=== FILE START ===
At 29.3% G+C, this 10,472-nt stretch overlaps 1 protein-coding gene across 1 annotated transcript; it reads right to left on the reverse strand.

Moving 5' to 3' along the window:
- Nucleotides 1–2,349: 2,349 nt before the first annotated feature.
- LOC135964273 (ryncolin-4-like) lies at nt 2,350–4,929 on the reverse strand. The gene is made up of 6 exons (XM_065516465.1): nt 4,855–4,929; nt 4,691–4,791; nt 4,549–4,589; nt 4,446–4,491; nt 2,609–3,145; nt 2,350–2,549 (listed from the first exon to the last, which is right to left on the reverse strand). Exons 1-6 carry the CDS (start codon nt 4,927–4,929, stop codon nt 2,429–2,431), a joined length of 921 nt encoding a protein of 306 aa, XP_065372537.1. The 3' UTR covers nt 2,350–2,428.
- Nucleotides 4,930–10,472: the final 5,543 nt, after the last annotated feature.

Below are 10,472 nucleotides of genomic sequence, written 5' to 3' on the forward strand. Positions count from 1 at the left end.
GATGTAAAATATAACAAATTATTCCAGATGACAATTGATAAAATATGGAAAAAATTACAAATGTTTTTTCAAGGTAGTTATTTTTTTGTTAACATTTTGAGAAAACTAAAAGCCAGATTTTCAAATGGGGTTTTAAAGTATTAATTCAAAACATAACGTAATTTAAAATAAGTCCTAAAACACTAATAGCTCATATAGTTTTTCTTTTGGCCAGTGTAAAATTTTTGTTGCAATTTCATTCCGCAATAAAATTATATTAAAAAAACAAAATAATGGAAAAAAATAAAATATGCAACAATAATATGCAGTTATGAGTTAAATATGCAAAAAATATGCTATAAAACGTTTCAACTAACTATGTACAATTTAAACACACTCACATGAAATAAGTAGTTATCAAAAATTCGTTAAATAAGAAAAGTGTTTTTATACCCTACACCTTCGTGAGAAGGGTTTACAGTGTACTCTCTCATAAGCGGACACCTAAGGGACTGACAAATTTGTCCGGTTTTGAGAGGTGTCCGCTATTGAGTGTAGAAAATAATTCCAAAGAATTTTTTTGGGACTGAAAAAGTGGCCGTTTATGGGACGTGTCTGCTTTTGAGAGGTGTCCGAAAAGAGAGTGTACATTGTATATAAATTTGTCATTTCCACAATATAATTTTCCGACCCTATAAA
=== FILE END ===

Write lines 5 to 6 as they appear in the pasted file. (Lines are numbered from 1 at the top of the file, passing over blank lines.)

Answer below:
- Nucleotides 4,930–10,472: the final 5,543 nt, after the last annotated feature.

Below are 10,472 nucleotides of genomic sequence, written 5' to 3' on the forward strand. Positions count from 1 at the left end.